Has the Great Recession Led to a Postponement of the Transition to Adulthood in Europe? And If so, for Whom?

Aart C. Liefbroer , Netherlands Interdisciplinary Demographic Institute (NIDI)
Jan Van Bavel, Katholieke Universiteit Leuven
Francesco Billari, Bocconi University
Gunhild Hagestad, NN
Rick Settersten, Oregon State University
Zsolt Speder, Hungarian Demographic Research Institute, Budapest

The Great Recession that struck Europe during the second part of the 2000s and the first part of the 2010s has given the economic prospects of young adults a massive hit, with surging levels of youth unemployment in large parts of the continent. As a result of the increasing economic insecurity and financial dependency of young adults, many of them are thought to have postponed the transition to adulthood. Evidence on postponement of the transition to adulthood is scarce, however. This paper examines whether young adults in Europe have postponed key markers in the transition to adulthood, like entry into paid employment, leaving the parental home, cohabitation, marriage and parenthood. It is expected that young adults in countries that are most severely hit by the Great Recession postpone the transition to adulthood more than young adults in countries not hit that strongly by the recession. It is also expected that young adults from lower social class backgrounds more strongly postpone most markers than young adults from higher social class backgrounds. Our hypotheses are tested using data on 30 European countries from wave 9 of the European Social Survey, that contained a special module on the timing of life events.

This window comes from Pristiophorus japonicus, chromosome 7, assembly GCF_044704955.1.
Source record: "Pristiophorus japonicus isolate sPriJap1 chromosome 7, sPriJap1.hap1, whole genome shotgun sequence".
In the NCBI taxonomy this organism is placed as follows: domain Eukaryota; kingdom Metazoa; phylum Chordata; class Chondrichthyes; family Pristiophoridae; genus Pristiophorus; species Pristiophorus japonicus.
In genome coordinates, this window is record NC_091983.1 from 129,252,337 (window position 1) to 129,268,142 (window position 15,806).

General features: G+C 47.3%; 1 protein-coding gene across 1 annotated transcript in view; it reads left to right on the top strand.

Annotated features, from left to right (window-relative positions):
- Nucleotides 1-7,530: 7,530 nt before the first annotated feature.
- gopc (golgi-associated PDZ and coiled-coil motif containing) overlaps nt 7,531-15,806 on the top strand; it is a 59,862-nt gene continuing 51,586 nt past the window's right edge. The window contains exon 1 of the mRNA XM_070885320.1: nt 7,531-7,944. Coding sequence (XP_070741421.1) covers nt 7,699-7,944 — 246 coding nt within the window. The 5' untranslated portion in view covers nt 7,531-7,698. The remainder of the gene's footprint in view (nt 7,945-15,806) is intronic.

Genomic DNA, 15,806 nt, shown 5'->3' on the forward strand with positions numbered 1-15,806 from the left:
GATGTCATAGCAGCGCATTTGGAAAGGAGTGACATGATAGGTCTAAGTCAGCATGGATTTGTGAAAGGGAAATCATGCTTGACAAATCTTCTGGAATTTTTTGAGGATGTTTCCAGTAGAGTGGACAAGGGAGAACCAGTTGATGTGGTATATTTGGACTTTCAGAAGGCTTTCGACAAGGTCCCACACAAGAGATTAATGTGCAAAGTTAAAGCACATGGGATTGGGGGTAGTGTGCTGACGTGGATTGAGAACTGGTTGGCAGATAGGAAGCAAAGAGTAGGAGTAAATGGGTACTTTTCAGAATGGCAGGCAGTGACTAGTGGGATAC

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 Presented in Session 111. Life Course: Transition to Adulthood